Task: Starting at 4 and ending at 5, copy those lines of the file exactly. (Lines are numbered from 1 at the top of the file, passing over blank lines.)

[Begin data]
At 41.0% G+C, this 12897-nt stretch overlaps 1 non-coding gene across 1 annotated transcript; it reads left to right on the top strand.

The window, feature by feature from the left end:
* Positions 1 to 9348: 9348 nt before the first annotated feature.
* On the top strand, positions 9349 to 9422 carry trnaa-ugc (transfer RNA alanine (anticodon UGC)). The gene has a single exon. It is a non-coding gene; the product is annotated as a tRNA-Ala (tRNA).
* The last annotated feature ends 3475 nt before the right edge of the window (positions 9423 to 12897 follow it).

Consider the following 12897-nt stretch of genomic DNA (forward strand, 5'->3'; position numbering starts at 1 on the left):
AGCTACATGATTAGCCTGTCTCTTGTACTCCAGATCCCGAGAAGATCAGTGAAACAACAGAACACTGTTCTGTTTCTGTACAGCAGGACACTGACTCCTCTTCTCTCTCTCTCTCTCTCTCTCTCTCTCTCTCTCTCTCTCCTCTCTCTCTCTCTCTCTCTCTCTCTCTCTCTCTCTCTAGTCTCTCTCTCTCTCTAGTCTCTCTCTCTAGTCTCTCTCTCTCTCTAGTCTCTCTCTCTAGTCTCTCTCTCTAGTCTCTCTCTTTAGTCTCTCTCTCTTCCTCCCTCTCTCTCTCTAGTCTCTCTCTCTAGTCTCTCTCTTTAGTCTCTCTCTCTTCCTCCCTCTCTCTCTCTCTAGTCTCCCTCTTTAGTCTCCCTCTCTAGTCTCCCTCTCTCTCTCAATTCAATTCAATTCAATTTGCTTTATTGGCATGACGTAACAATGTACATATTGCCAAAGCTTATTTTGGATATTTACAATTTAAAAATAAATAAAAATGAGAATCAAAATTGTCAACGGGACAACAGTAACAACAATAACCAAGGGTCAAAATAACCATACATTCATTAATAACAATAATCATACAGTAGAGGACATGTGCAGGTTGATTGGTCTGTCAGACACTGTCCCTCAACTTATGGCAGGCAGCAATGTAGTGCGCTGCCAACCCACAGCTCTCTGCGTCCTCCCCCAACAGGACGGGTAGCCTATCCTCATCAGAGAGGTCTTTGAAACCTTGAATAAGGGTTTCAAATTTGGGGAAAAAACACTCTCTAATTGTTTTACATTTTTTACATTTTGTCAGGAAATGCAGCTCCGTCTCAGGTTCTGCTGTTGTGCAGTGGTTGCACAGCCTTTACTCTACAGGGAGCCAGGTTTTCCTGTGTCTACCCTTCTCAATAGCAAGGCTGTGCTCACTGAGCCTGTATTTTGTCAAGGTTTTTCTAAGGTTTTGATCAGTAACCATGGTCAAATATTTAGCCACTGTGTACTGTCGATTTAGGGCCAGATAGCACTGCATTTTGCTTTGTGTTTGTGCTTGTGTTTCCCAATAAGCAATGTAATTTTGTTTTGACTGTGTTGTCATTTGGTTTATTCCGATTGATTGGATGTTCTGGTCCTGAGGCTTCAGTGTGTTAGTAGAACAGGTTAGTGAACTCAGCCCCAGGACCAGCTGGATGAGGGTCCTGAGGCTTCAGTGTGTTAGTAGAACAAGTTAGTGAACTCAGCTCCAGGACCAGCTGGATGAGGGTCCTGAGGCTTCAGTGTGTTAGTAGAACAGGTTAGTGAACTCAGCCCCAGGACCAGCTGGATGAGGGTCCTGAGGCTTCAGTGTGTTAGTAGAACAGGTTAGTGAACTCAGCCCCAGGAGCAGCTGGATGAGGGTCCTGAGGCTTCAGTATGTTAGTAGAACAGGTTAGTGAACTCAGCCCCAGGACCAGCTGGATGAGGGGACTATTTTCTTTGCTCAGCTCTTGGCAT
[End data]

* On the top strand, positions 9349 to 9422 carry trnaa-ugc (transfer RNA alanine (anticodon UGC)). The gene has a single exon. It is a non-coding gene; the product is annotated as a tRNA-Ala (tRNA).
* The last annotated feature ends 3475 nt before the right edge of the window (positions 9423 to 12897 follow it).